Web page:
Alex Siminiuc
Oct 12 · 4 min read

What Are Test Automation Good Practices?

Photo by Nate Grant on Unsplash

A test automation project is a development project.

Test automation is achieved by writing code in a programming language, using an IDE and a unit testing framework that implements a test case.

Any good practices that apply to a development project apply then to a test automation project as well. To provide just a few examples:

  • YAGNI (you ain’t going to need it)
  • DRY (don’t repeat yourself)
  • fail fast
  • using a build process
  • unit testing
  • code reviews
  • no comments
  • write code defensively
  • use small classes, small methods, small packages
  • use 3rd party libraries
  • code refactoring
  • use continuous integration/deployment
  • use abstraction layers
  • use Design Patterns and Principles

Test automation projects follow also practices that are not found usually in application development projects.

  • Create structured, short, single purpose tests; each test should verify one thing only; if your test checks for example that a product can be added to a cart and then more products can be added, you should break the test in 2 smaller tests
  • Create independent tests that can be run in parallel; having dependent tests is a bad practice because if one of the tests fails, all subsequent tests that depend on it will fail as well; if all tests are independent, any failing test will have no impact on the remaining tests; also, dependent tests cannot be executed in parallel
  • Tests’ initial state should always be consistent; the initial state of a test should not depend on other tests; the test should always start from the same state
  • Compose complex tests from simple steps; tests should be based on an abstraction layer that implements the user interaction with the application; in Selenium projects, implementing the Page Object Model provides this abstraction layer by creating page classes for the user interaction with each page of the site; the objects of the page classes can then be used in the tests
  • Add validations in turn-over points; every time the application state changes, before interacting again with the application, the new state should be validated; for example, in a Selenium project, every time an action has as result a new page, before interacting with the new page, the code should verify that the new page is actually displayed in the browser
  • No sleep to improve stability; waiting for a number of seconds before executing an action is a bad practice because if the application is very slow, the waiting is insufficient; if the application is fast, then the waiting is useless; instead of waiting for a set time, the code should use synchronization mechanisms such as Waits; the Selenium WebDriver bindings for Java has for this purpose the WebDriverWait and ExpectedConditions classes
  • Reduce the occurrences of conditions; use assertions to validate the automated tests; the automation code should not use conditions for verifications but assertions from the unit testing framework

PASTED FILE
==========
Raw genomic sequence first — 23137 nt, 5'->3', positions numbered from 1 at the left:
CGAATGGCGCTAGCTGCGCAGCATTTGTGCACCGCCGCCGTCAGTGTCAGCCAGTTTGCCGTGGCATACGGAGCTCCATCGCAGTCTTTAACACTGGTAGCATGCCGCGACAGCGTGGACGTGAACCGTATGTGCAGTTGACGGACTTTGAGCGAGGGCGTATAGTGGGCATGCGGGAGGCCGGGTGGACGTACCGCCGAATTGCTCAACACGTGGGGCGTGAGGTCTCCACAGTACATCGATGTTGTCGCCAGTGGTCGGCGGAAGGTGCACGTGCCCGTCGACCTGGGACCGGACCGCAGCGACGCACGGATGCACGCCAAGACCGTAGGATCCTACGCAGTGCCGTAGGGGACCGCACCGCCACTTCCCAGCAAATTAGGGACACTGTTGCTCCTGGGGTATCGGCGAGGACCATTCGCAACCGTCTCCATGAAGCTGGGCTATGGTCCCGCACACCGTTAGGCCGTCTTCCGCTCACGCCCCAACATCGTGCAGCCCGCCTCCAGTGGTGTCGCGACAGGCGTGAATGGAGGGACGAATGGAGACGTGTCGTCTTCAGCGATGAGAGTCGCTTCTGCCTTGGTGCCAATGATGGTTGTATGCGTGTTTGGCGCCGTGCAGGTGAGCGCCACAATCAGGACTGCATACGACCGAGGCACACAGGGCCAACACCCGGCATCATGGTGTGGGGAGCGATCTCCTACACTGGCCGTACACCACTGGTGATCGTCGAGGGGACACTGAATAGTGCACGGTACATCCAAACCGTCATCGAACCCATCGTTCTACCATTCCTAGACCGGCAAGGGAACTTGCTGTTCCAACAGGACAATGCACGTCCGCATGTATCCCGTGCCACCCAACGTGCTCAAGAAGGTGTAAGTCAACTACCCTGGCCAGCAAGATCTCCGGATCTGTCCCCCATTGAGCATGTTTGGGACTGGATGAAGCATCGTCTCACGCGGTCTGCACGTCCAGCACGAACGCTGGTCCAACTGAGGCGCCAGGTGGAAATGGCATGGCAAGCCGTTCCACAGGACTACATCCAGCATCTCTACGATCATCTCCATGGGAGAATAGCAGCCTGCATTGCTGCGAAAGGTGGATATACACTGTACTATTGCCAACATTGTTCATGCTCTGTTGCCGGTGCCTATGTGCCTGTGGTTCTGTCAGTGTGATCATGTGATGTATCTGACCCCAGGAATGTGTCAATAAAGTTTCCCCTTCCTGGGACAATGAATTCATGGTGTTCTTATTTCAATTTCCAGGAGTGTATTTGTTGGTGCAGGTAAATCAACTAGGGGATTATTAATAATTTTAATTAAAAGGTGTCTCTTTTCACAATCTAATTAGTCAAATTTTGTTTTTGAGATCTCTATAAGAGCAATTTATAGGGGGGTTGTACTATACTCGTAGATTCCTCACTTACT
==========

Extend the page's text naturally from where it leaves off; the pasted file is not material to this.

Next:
• Use setup and teardown; the environment needs to be prepared before the automated tests execute and cleared after the automated tests are done
  • Use efficient locators; good test automation code relies on efficient locators, such as by id or name for Selenium projects
  • Test early and test often; the automated tests should be executed as often as possible in a CI/CD environment
  • Use data driven instead of repeated tests; let’s say that your UI test needs to be executed on a desktop browser, on a large tablet browser, on a smart phone browser; it is very inefficient to have a test for each platform; instead, a single test should be used that gets the platform info from a data provider
  • Use a stable test environment; automated tests should be executed on stable test environments that are not shared with the testing and development teams; it is very difficult to run automated tests on test environments that are updated all the time with new changes and that are shared by multiple teams and multiple projects
  • Name your tests wisely; tests should use clear names that explain the purpose of the test, for example, Product_is_added_to_cart()
  • Take screenshots for failure investigation; screenshots should be taken automatically every time a test fails because of a failed assertion or because of an exception; the screenshot will show the state of the application when the error/failure happened; the screenshot name should include the test name and the day and time of the error/failure;
  • Throw informative exceptions for runtime errors; the exception should include not only the exception type and message but any other information that can highlight fast what went wrong, why and where
  • Setup detailed automation test reporting; it is a good practice to have self-descriptive reports for each automated test that highlight all steps executed by the test; the reports can also include the screenshot of the application page/window before each step is executed
  • Do not rely only on UI test automation; API test automation should be considered as well
  • Do not automate tests that do not provide a lot of value; negative tests, boundary tests, look-and-feel tests are less important that functionality tests; start working on them after all functional, high priority, high value tests are implemented

Alex Siminiuc

Blogs about Selenium and Java at https://seleniumjava.com.

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